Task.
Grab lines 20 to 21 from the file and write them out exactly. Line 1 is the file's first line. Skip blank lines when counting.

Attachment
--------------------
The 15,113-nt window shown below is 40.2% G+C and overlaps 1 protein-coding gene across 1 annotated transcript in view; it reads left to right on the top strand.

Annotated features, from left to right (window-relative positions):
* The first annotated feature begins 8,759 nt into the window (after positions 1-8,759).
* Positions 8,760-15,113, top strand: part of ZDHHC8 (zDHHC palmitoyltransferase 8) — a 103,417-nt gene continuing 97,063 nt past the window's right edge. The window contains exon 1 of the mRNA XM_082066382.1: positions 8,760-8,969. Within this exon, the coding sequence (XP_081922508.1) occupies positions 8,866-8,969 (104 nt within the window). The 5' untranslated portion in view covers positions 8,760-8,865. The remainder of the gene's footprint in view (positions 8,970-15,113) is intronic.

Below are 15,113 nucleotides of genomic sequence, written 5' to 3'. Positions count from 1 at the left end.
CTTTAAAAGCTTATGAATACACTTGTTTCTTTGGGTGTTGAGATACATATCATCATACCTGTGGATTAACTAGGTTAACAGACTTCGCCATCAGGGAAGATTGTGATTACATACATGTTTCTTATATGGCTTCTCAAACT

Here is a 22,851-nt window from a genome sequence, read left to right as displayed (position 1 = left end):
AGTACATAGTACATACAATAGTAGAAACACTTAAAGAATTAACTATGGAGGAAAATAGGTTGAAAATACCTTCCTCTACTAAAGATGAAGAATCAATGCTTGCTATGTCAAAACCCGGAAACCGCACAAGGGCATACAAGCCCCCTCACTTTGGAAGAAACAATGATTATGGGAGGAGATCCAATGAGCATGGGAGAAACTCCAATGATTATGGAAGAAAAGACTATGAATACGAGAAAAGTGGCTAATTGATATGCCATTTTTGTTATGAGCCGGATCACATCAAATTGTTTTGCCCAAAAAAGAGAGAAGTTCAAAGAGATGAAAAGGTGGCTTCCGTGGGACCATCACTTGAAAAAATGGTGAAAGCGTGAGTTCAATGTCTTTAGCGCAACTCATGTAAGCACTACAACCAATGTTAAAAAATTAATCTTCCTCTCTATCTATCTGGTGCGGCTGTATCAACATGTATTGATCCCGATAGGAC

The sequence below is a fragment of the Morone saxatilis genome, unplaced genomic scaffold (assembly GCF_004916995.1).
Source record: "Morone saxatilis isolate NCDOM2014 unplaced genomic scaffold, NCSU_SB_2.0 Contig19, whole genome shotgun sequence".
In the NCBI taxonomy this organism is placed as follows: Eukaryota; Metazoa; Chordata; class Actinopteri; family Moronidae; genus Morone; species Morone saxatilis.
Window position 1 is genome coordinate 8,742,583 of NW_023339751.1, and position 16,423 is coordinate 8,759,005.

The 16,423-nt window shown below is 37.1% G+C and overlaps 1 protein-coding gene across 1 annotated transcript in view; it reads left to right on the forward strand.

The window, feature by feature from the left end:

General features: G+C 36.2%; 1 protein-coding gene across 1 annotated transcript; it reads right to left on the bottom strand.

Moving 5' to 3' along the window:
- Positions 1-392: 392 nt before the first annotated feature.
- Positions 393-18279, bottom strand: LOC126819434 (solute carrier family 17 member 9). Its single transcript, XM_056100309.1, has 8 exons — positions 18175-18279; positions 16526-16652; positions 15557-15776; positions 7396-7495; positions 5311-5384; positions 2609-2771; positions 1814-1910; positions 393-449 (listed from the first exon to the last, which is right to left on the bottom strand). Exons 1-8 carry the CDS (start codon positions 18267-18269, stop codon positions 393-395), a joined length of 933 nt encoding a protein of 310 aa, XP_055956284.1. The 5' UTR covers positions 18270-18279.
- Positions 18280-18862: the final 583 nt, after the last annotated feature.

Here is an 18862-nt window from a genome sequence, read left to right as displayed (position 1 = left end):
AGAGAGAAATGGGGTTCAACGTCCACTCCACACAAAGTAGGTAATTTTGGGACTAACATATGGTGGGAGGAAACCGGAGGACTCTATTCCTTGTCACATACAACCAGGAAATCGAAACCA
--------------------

Here is an 18862-nt window from a genome sequence, read left to right as displayed (position 1 = left end):
AGAGAGAAATGGGGTTCAACGTCCACTCCACACAAAGTAGGTAATTTTGGGACTAACATATGGTGGGAGGAAACCGGAGGACTCTATTCCTTGTCACATACAACCAGGAAATCGAAACCA